A great responsibility is thus evidently intrusted to them, but not a great deal of power. They ought not to make changes, except in very plain cases, without referring the subject to me. They ought not to make rash experiments, or even to try many new plans, without first obtaining my approval of them. They ought to refer all cases which they can not easily manage to my care. They ought to understand the distinction between seeing that a thing is done and doing it. For example, if a superintendent thinks that one of her section is in too high a class in Arithmetic, her duty is not to undertake, by her own authority, to remove her to a lower one, for, as superintendent, she has no authority over Arithmetic classes, nor should she go to the opposite extreme of saying, “I have no authority over Arithmetic classes, and therefore I have nothing to do with this case.” She ought to go to the teacher of the class to which her pupil had been unwisely assigned, converse with her, obtain her opinion, then find some other class more suited to her attainments, and after fully ascertaining all the facts in the case, bring them to me, that I may make the change. This is superintendence—looking over the condition and progress of the scholar. The superintendents have thus great responsibility, and yet, comparatively, little power. They accomplish a great deal of good, and, in its ordinary course, it is by their direct personal efforts; but in making changes, and remedying defects and evils, they act generally in a different way.
The last hour of school is devoted to the sections. No classes recite then, but the sections meet, if the superintendents wish, and attend to such exercises as they provide. Each section has its own organization, its own officers and plans. These arrangements of course vary in their character according to the ingenuity and enterprise of the superintendents, and more especially according to the talents and intellectual ardor of the members of the section.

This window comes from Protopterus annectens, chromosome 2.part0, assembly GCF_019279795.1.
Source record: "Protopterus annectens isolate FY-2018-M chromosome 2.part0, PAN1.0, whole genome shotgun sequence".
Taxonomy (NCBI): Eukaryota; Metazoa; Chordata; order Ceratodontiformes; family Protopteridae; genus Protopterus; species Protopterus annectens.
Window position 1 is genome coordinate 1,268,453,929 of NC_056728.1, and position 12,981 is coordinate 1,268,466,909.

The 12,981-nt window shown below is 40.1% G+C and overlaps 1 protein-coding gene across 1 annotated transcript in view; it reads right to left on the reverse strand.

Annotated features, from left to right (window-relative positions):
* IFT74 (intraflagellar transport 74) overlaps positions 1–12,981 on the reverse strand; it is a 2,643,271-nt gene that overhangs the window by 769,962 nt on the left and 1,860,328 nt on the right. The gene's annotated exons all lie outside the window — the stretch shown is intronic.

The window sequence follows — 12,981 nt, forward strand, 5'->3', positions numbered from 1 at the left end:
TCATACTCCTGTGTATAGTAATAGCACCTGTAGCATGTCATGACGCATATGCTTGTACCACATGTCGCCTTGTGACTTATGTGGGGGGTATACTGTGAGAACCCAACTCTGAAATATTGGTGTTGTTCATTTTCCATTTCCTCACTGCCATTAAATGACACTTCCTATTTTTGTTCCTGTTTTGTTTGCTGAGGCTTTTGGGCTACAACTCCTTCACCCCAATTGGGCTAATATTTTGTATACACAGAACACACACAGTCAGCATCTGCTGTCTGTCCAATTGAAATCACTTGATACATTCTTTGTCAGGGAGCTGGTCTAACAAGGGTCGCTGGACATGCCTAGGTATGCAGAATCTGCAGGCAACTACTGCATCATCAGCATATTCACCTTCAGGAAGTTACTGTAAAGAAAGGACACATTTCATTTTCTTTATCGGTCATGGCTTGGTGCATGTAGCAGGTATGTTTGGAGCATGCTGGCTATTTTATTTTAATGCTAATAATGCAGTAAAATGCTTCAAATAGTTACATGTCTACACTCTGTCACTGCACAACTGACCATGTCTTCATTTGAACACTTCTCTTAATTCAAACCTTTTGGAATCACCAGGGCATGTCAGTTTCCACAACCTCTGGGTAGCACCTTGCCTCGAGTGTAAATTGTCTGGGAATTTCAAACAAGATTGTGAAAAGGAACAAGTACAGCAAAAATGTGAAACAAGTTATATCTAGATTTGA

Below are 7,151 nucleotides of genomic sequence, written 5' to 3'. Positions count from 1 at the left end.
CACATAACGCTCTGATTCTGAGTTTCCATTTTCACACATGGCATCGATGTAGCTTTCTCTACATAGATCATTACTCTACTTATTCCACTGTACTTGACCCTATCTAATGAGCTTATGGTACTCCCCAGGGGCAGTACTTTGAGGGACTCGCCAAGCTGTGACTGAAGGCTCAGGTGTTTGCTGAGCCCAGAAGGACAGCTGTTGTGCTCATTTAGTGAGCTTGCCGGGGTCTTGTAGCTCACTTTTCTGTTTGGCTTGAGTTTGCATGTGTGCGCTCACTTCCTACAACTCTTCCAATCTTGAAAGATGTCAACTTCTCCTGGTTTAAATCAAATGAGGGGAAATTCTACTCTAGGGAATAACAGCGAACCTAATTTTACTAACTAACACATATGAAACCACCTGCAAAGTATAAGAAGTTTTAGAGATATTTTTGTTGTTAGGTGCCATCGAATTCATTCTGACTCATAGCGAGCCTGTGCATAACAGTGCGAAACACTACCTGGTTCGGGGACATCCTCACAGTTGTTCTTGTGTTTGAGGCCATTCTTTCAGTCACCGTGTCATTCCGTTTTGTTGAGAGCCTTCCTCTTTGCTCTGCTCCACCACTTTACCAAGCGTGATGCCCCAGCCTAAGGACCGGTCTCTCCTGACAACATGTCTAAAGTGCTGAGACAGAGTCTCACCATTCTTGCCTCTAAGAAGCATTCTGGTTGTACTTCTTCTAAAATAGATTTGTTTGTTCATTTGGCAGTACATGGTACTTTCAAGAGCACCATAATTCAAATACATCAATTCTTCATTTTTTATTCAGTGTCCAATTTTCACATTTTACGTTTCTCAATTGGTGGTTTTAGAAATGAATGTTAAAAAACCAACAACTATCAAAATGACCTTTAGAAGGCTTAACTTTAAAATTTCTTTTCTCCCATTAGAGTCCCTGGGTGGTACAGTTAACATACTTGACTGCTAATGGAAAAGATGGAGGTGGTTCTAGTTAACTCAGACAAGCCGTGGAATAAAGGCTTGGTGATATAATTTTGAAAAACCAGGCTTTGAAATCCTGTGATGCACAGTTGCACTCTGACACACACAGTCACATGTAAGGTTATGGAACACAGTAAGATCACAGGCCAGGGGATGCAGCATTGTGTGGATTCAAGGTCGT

The two upper sections are called senior, the next two middle, and the two younger junior. The senior sections are distinguished by using paper for section purposes with a light blue tinge. To the middle sections is assigned a light straw color; and to the junior, pink. These colors are used for the schedules of the members, and for the records and other documents of the section.
This account, though it is brief, will be sufficient to explain to you the general principles of the plan. You will soon become acquainted with the exercises and arrangements of the particular section to which you will be assigned, and by taking an active interest in them, and endeavoring to cooperate with the superintendent in all her measures and to comply with her wishes, you will very materially add to her happiness, and do your part toward elevating the character of the circle to which you will belong.